VERNA MAE SLONE lives in the hills of Pippa Passes, Kentucky, along the Cumberland Plateau, near the Virginia border. She lives in a log cabin not far from Caney Creek, where she was born 65 years ago, where she raised her children, and where Slones have lived since 1790. They settled there 23 years after Daniel Boone first hiked through the Cumberland Gap.
That's a history anyone might be proud of, but the people of Appalachia have never fared well in the public imagination. Even "Appalachia" was coined in the 1960s as a code word for the poverty that still haunts the region. Yet we know little of the people. They remain imprisoned by their beloved hills, rejected and ridiculed by the outside world.
"So many lies and half-truths have been written about us, the mountain people, that folks from other states have formed an image of a gun-totin', 'baccer'-spitting, whiskey-drinking, barefooted, foolish hillbilly . . . these lies . . . have done our children more damage than anything else. They have taken more from us than the large coal and gas companies did by cheating our forefathers out of their minerals, for that was just money."
Verna Mae Slone is rightfully angry about our destructive Beverly Hillbillies idea of mountain folk, but her book isn't a diatribe. It's a legacy of love, a family history originally written in longhand for her grandchildren, to make them proud of their mountain heritage. And it was "written to honor my father. I loved him so much that I was not willing to let the memory of him die."
What a remarkable man her father was! His formal education came only from his Blue-backed Speller and the Bible, but Isom B. "Kitteneye" Slone's wisdom, sensitivity, and mischievous sense of humor surpassed anything that could be absorbed in a classroom. Like other mountain people he made up for his lack of material wealth by resourcefulness and diligence. Chairmaker, logger, and farmer, he could cure a sick cow, lay a straight fence line, build a chimney with slate and clay, or regale his children with an inexhaustible repertoire of songs, stories, and down-to-earth wisdom:
"If you don't stand for something, you will get knocked down by everything."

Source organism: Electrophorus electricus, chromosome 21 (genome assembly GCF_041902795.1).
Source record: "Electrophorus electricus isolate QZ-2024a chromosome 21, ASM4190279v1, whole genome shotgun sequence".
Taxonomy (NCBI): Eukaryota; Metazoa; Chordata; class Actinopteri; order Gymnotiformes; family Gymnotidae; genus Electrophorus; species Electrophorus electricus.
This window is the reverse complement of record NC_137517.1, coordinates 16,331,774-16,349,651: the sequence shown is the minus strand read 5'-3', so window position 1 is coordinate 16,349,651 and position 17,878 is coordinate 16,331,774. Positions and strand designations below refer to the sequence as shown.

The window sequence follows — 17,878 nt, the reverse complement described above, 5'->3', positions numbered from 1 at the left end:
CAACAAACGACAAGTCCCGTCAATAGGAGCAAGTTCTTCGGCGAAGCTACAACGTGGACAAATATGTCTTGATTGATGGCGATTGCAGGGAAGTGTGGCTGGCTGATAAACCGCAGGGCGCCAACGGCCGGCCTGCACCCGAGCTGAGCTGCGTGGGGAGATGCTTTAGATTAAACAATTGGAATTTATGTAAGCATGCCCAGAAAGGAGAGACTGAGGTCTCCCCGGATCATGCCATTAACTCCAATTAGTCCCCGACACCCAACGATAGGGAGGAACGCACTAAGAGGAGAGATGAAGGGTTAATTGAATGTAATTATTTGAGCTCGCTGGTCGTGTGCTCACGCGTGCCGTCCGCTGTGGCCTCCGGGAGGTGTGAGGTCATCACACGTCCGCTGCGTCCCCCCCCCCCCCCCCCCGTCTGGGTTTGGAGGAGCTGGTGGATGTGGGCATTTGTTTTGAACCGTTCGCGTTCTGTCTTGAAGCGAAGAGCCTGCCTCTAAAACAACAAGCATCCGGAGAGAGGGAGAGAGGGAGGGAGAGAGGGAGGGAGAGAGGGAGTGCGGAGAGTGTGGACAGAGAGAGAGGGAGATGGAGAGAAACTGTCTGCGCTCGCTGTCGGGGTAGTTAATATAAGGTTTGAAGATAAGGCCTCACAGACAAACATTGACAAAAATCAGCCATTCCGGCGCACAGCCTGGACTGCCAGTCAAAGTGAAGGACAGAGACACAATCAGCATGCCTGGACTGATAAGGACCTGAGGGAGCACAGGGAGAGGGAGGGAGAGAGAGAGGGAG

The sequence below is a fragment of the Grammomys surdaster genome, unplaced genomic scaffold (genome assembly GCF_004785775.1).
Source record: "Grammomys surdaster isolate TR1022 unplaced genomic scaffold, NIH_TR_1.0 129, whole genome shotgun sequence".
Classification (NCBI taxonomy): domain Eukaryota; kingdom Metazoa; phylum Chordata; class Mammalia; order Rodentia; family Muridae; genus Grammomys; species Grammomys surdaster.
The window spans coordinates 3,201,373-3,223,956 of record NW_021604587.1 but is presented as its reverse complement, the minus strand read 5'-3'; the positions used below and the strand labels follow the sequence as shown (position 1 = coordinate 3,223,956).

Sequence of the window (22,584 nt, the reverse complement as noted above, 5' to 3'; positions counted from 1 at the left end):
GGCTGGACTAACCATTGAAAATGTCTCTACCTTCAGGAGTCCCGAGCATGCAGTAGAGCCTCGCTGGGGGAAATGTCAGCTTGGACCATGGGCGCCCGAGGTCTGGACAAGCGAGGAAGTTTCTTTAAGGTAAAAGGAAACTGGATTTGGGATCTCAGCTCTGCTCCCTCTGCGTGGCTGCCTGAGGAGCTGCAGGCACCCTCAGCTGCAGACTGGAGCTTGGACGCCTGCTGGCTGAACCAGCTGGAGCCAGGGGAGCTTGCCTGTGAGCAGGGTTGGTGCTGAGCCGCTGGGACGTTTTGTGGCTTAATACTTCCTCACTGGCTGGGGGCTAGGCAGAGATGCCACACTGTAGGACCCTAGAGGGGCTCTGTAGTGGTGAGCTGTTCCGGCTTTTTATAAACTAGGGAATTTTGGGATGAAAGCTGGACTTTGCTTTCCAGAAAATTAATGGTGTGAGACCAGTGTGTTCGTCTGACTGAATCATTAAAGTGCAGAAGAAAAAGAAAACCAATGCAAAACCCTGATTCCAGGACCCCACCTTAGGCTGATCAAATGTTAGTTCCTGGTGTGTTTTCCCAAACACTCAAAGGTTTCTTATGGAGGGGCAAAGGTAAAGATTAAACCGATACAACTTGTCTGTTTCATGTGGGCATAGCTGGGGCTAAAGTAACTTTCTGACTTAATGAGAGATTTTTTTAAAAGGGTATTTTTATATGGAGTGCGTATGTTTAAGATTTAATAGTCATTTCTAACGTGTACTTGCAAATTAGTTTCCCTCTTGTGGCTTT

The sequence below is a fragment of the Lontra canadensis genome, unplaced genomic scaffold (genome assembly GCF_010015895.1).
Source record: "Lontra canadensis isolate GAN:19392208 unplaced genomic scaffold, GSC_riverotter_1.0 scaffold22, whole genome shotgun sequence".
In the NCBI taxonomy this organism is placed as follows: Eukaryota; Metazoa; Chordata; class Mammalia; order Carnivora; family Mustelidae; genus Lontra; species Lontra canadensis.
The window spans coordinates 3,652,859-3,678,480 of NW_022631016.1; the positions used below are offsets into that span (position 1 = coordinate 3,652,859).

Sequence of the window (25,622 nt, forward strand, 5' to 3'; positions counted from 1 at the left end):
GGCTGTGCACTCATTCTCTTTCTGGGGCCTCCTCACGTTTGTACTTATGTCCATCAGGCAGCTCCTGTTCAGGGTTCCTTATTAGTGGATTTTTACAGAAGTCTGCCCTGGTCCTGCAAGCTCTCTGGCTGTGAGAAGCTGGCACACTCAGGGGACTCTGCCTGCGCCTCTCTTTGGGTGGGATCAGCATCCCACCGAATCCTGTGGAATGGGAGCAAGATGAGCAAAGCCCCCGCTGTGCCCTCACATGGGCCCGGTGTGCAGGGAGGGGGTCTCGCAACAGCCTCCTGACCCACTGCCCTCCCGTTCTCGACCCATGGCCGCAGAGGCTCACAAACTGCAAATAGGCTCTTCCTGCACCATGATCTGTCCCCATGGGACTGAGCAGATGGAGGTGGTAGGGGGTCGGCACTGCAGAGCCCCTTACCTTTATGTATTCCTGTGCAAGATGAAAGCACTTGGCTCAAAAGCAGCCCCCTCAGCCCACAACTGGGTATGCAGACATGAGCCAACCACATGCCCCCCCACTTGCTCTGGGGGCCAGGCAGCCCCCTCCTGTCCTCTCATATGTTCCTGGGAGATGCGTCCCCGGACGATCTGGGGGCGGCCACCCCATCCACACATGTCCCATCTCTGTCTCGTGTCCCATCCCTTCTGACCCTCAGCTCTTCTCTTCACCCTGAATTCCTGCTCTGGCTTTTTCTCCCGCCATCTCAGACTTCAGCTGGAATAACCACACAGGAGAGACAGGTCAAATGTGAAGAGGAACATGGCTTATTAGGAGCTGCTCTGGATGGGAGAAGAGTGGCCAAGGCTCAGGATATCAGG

"Don't be concerned about something that don't concern you. It won't make your bed any softer, or your meat fry any faster."
The tension of being a widower with a large family to support must have frazzled his nerves at times, yet Kitteneye's children got only compassion and guidance. When his six-year-old grandson was called as a trial witness, the judge asked:
"Do you know the difference between a lie and the truth?"
"Shore, Grandpa Kittneye learned me that."
"What would happen to you if you told a lie?"
"Why Grandpa would be awful plagued and mad to me."
"Would he whip you?"
"No, he never whup any'un."
"If you are not afraid of him, then why do you obey him?"
"Because I love him."
That nickname "Kitteneye" goes back to his birth in the winter of 1863. An older brother saw the tiny, premature baby and said, "Why he han't as big as a kitten's eye." The nickname stuck, but "although he was always small in size he was hard and sturdy as the hills . . .[and] as gentle as the cool summer winds that found their winding patch up the narrow hollow."
This is a warm and compelling book, like the author's life, uncluttered, honest, and wonderfully rich in detail. Her accounts of mountain people, their rituals and social codes are enriching, as is her stock of country lore: planting by the signs, "molassie stir-offs," putting food by, tales of "haunts," and moonshiners. But What My Heart Wants to Tell is really a love story about a woman's love for her unique father and her people, a special people who endured poverty but never gave in to poverty of the spirit.
"God knew it would take brave and sturdy people to survive in these beautiful but rugged hills. So he sent us his very strongest men and women, people who could enjoy life and search out the few pleasures that were contained in a life hard work."
These simple stories of joy and tragedy and people caring for each other will stay with you long after your first reading. You will realize, as Verna Mae Slone tells us, that "our young folks have lost so much without ever knowing they had it to lose."